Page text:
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Ozz

C++ Recursion Quiz : Some Light Relief...

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Ozz    122
Can you figure out what 'dosomething' does without a compiler
    
int dosomething(int numberone)
{
     if(numberone == 1) {return 1;}
     
     if(numberone >= 1) 
     {
         return (numberone * dosomething(numberone-1));
     }
}
  
Just a little light relief! Regards, Ozz. Edited by - Ozz on January 27, 2001 2:34:52 PM

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ncsu121978    1344
nope.......that is the wrong answer
it will ALWAYS return 1
why ?
  
if (numberone = 1) { return 1; }

that is why
unless of course you mean to have the double equal marks there in which case it would be numberone factorial


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Ozz    122
Mwahh-ha-ha, I double tricked you! It was actually an error on my part, it should be 'if(numberone == 1) {return 1;}' and yes, 'dosomething' is infact 'factorial'.

How about this one:

    

int dosomething(int number)
{
if((number == 1) || (number == 2)) return 1;

return(dosomething(number-1) + dosomething(number-2);
}



I think that`s correct, don`t go using a compiler!

Ozz.

Edited by - Ozz on January 27, 2001 2:35:39 PM

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Guest Anonymous Poster   
Guest Anonymous Poster
number = 2;

dosomething(number)
{
if(number == 1)return 1;

if(number >= 1)
return(number * dosomething(number1);
}

first time through we skip the first if
and call dosomething from inside the first
layer dosomething(2-1)(second layer now)
that returns 1 and the first layer multiplies
it by number (2).. 2*1=2 and returns 2
to the initial call

is that wrong? let me know why im
still trying to understand recursion..

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Ozz    122
You have the idea, but I think you need a hint: the recursive function generates a very famous and very intesting sequence of numbers.

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abrunyee    122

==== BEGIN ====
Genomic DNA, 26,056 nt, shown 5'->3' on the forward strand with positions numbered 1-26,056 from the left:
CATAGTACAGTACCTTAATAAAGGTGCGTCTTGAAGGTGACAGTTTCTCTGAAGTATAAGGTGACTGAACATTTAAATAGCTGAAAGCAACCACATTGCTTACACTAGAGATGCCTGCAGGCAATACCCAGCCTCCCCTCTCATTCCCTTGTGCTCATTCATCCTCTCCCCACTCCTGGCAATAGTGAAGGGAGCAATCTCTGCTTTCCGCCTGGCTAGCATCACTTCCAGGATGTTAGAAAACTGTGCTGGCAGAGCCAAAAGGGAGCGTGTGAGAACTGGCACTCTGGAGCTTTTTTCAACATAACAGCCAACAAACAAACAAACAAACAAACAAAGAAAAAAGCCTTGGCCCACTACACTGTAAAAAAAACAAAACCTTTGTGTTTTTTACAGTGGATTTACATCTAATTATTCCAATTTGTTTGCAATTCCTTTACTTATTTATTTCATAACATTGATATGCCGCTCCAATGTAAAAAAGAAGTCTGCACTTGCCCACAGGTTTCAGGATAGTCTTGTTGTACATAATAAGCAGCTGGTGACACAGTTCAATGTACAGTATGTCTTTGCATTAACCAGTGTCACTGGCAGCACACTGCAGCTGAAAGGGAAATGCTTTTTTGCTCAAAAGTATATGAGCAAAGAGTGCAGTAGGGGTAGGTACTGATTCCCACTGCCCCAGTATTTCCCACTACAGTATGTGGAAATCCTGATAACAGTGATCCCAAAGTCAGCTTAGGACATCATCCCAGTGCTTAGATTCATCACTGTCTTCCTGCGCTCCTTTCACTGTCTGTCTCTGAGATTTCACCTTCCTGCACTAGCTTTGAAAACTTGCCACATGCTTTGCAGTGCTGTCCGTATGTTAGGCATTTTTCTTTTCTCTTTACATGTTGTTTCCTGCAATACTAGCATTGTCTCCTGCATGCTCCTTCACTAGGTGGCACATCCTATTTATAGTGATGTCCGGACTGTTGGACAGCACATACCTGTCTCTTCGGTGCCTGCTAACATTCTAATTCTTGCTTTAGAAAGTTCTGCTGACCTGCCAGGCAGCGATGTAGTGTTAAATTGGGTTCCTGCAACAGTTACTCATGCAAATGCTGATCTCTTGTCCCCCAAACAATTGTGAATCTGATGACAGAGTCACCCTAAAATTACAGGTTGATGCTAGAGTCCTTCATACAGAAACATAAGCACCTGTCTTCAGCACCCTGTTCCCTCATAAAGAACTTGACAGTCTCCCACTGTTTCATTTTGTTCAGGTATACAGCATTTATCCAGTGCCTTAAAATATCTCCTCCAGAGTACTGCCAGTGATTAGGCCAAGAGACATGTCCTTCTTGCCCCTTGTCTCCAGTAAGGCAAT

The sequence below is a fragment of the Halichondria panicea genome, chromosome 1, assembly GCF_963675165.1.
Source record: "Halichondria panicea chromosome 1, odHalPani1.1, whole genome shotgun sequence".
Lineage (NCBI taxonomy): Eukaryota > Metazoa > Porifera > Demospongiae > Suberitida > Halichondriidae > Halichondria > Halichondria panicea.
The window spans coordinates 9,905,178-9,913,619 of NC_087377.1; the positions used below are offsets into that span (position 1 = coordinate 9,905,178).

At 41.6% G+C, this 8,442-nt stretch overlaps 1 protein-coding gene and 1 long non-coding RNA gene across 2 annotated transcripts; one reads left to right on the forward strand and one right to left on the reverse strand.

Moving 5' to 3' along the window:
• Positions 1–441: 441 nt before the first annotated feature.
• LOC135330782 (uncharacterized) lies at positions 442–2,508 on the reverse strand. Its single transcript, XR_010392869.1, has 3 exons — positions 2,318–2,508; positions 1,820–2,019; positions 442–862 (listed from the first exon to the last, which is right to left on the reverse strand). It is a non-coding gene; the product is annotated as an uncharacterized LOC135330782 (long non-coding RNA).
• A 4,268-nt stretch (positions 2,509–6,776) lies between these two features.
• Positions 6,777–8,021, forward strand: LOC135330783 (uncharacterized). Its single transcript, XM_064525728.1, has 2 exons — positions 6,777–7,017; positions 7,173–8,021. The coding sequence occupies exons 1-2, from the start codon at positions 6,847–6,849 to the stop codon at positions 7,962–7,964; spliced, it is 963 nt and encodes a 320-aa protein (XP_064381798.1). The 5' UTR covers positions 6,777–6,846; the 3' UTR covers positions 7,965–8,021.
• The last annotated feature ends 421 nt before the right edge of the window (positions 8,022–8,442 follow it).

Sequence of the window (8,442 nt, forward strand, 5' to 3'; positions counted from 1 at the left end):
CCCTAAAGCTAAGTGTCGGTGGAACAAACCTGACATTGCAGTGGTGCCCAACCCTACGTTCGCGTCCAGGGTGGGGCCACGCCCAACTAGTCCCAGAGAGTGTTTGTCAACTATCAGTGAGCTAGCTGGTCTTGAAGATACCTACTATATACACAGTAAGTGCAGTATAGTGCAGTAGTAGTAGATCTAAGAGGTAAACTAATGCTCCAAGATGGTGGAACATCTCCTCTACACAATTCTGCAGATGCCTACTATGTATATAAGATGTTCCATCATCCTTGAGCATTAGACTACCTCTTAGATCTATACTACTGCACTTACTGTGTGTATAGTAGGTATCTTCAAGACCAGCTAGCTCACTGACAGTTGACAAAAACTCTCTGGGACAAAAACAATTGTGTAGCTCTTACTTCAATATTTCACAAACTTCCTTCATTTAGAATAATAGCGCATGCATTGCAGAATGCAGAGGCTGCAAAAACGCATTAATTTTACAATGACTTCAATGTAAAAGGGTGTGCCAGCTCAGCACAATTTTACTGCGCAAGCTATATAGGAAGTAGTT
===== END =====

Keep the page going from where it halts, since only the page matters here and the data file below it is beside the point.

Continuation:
Just being picky, here. I''ve not tried compiling it, but wouldn''t it fail as not all control paths actually return a value?

E.g. If you called dosomething(-2)...

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the second code generates the kth number from the Fibonacci series:

1, 1, 2, 3, 5, 8, ...

which is created by adding two most previous numbers:

Fibonacci(6) = 3 + 5 = 8
Fibonacci(7) = 5 + 8 = 13



"Well, then, - the Cat went on - you see, a dog growls when it''s angry, and wags its tail when it''s pleased. Now I growl when I''m pleased, and wag my tail when I''m angry. Therefore I''m mad."

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karmalaa    122
Sorry for my late answer...

As concern with the first "quiz"...

The function implements a "not-so-exact" recursive computation of the factorial of ''numberone''.

I called it "not-so-exact" for two reasons.

First, if called with a integer actual parameter equal to zero, the function won''t return anything (clever compilers issue a warning for this ).

Second, ''int'' values can be negative. The factorial of a negative number is NOT defined.

To solve this secondary problem the programmer should either add a piece of "valid argument checking" code or (better) set the formal argument type to "unsigned int" (and the return value type, too).

Just my $0.02...





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Cobra    122
Yeah, it generates numbers from the Fibonacci series.

( I really shoulda got that one first! hehehe.. ahh well. nevermind )

~Cobra~

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rileyriley    235
quote:
Original post by abrunyee

Just being picky, here. I''ve not tried compiling it, but wouldn''t it fail as not all control paths actually return a value?

E.g. If you called dosomething(-2)...


You''d get stuck in an infinite loop, for sure, but it would still compile. dosomething(-2) _does_ have a return value, it''s doSomething(-3) + doSomething(-4).

anyway my point is that it would _not_ fail to compile.

/riley

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